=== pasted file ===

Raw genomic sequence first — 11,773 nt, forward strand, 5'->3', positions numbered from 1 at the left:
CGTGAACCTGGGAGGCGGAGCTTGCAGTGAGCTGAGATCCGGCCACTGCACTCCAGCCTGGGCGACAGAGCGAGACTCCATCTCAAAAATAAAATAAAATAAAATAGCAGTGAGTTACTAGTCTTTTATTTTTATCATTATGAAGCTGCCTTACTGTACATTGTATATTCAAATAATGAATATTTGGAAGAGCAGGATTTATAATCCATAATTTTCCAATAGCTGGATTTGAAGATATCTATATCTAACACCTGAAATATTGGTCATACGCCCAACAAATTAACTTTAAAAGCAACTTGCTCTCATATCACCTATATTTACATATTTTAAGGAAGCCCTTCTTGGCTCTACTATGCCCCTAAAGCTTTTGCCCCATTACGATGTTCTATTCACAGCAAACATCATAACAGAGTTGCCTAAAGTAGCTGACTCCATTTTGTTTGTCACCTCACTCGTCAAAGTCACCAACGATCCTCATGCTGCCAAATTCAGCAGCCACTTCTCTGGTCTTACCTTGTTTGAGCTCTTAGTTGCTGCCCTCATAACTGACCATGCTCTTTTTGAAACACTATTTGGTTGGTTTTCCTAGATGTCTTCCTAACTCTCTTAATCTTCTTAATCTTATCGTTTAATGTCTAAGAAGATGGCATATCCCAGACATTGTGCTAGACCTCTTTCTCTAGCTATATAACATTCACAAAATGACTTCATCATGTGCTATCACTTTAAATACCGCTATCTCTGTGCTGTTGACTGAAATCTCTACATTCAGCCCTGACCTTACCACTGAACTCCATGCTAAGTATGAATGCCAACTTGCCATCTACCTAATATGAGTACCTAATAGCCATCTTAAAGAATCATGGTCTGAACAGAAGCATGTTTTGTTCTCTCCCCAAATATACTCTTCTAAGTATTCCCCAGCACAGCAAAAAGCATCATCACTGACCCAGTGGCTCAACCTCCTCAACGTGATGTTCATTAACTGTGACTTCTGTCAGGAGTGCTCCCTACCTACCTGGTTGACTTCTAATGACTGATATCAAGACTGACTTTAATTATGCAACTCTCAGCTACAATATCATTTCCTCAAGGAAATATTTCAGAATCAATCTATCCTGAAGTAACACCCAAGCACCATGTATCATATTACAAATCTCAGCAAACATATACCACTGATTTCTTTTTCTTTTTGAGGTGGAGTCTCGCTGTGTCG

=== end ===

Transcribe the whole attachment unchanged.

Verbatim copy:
Raw genomic sequence first — 11,773 nt, forward strand, 5'->3', positions numbered from 1 at the left:
CGTGAACCTGGGAGGCGGAGCTTGCAGTGAGCTGAGATCCGGCCACTGCACTCCAGCCTGGGCGACAGAGCGAGACTCCATCTCAAAAATAAAATAAAATAAAATAGCAGTGAGTTACTAGTCTTTTATTTTTATCATTATGAAGCTGCCTTACTGTACATTGTATATTCAAATAATGAATATTTGGAAGAGCAGGATTTATAATCCATAATTTTCCAATAGCTGGATTTGAAGATATCTATATCTAACACCTGAAATATTGGTCATACGCCCAACAAATTAACTTTAAAAGCAACTTGCTCTCATATCACCTATATTTACATATTTTAAGGAAGCCCTTCTTGGCTCTACTATGCCCCTAAAGCTTTTGCCCCATTACGATGTTCTATTCACAGCAAACATCATAACAGAGTTGCCTAAAGTAGCTGACTCCATTTTGTTTGTCACCTCACTCGTCAAAGTCACCAACGATCCTCATGCTGCCAAATTCAGCAGCCACTTCTCTGGTCTTACCTTGTTTGAGCTCTTAGTTGCTGCCCTCATAACTGACCATGCTCTTTTTGAAACACTATTTGGTTGGTTTTCCTAGATGTCTTCCTAACTCTCTTAATCTTCTTAATCTTATCGTTTAATGTCTAAGAAGATGGCATATCCCAGACATTGTGCTAGACCTCTTTCTCTAGCTATATAACATTCACAAAATGACTTCATCATGTGCTATCACTTTAAATACCGCTATCTCTGTGCTGTTGACTGAAATCTCTACATTCAGCCCTGACCTTACCACTGAACTCCATGCTAAGTATGAATGCCAACTTGCCATCTACCTAATATGAGTACCTAATAGCCATCTTAAAGAATCATGGTCTGAACAGAAGCATGTTTTGTTCTCTCCCCAAATATACTCTTCTAAGTATTCCCCAGCACAGCAAAAAGCATCATCACTGACCCAGTGGCTCAACCTCCTCAACGTGATGTTCATTAACTGTGACTTCTGTCAGGAGTGCTCCCTACCTACCTGGTTGACTTCTAATGACTGATATCAAGACTGACTTTAATTATGCAACTCTCAGCTACAATATCATTTCCTCAAGGAAATATTTCAGAATCAATCTATCCTGAAGTAACACCCAAGCACCATGTATCATATTACAAATCTCAGCAAACATATACCACTGATTTCTTTTTCTTTTTGAGGTGGAGTCTCGCTGTGTCG